A deadly outbreak that has killed 18 in Wisconsin has now been linked here

In early February, and again in March, The Illinois Department of Public Health sent alerts to hospitals requesting they report all cases of Elizabethkingia and save any specimens for possible testing at public health laboratories.

Elizabethkingia is a genus of bacteria commonly found in the environment worldwide and has been detected in soil, river water and reservoirs.  However, it rarely makes people sick.  Cases are diagnosed through culture of body fluids, most often blood testing. Elizabethkingia has mostly caused meningitis in newborn babies and meningitis or bloodstream and respiratory infections in people with weakened immune systems.- The Centers for Disease Control and prevention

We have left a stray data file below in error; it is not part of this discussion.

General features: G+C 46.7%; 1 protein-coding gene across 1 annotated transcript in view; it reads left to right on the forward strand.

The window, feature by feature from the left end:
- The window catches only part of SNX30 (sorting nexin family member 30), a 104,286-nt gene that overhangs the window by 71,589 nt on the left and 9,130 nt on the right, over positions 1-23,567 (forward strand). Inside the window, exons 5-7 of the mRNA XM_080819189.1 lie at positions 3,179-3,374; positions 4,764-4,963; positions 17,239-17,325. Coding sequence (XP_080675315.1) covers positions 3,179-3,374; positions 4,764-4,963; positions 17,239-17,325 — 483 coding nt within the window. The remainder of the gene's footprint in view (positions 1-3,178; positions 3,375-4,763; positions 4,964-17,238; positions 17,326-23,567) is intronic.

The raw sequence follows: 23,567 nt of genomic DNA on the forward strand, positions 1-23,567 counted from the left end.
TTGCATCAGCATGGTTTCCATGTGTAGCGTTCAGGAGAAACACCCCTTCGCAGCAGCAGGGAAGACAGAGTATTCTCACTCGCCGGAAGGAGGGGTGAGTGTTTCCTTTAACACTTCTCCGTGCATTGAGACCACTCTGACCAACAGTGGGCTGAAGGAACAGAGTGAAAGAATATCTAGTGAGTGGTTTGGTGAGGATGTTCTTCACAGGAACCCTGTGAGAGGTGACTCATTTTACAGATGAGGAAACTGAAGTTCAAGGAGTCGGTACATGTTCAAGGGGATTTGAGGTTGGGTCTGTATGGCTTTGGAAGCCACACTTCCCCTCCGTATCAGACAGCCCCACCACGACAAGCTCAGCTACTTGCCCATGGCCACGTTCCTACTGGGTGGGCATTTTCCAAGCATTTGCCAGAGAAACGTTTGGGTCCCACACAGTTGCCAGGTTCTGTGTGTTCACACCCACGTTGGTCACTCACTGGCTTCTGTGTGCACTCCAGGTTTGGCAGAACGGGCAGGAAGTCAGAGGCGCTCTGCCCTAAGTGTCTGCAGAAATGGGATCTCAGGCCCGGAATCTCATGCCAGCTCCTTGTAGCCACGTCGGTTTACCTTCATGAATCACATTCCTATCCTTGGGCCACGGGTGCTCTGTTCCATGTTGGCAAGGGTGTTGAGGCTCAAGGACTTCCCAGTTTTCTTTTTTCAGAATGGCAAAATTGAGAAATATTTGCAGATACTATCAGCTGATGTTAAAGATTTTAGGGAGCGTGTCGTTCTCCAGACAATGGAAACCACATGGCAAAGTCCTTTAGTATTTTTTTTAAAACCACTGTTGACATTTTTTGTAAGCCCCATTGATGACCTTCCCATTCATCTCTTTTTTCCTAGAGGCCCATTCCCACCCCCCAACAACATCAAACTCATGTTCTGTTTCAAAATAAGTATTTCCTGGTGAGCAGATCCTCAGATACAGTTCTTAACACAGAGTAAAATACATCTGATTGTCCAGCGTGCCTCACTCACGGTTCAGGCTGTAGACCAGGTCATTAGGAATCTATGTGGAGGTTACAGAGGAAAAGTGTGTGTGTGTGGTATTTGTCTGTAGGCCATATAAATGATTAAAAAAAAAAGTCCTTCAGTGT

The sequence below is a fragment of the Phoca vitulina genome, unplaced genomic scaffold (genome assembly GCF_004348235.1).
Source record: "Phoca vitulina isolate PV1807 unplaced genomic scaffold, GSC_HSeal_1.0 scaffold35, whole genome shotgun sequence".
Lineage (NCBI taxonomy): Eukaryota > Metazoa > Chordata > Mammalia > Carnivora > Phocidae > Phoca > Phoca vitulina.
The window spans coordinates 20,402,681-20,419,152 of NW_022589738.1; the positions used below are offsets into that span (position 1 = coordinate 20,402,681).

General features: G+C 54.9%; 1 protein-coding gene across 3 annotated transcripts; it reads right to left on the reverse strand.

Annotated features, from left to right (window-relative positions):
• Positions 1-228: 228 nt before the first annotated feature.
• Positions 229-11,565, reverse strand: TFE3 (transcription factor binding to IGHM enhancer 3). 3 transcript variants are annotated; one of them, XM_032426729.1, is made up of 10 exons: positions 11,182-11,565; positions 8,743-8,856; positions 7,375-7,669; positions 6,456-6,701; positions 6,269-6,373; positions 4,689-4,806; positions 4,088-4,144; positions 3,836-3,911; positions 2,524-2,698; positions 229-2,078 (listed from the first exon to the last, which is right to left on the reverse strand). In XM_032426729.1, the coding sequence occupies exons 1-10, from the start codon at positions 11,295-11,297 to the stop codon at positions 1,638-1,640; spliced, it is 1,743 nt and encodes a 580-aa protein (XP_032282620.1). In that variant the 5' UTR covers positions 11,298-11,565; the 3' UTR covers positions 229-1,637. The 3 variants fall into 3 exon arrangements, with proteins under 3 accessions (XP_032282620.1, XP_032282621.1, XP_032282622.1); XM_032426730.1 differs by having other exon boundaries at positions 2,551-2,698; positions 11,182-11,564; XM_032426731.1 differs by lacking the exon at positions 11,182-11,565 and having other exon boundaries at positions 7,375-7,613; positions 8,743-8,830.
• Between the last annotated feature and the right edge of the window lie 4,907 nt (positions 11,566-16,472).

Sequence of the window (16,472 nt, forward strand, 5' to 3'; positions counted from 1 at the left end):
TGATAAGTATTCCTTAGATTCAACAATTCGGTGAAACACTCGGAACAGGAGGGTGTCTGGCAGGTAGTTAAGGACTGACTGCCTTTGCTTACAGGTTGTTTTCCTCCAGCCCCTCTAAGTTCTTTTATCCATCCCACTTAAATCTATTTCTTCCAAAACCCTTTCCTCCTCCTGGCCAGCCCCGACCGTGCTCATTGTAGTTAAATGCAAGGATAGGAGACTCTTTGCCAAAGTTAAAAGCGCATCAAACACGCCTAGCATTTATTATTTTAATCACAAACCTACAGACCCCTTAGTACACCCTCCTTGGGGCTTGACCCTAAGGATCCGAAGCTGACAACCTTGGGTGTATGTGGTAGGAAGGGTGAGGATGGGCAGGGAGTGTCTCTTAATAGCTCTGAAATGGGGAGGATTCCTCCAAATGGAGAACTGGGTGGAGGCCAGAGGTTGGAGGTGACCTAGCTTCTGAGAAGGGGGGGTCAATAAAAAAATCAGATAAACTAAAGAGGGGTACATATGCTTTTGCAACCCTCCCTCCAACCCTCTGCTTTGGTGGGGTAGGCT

To date, Wisconsin is reporting 57 confirmed cases, including 18 deaths; Michigan is reporting one confirmed case, including one death; and Illinois is reporting one confirmed case, including one death.

Most of the reported infections have been bloodstream infections, but some patients have had Elizabethkingia isolated from other sites, like their respiratory systems or joints.  The majority of the patients who have had Elizabethkingia infections are over 65, and all have had current health conditions.

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Health officials are testing samples from a variety of potential sources, including health care products, water sources, and the environment.  To date, none of these has been identified as the source of the bacteria.  CDC will continue to work with Wisconsin Department of Health Services (WDHS)Michigan Department of Health and Human Services (MDHHS) and the Illinois Department of Public Health (IDPH) to identify the source of the bacteria and develop ways to prevent these infections.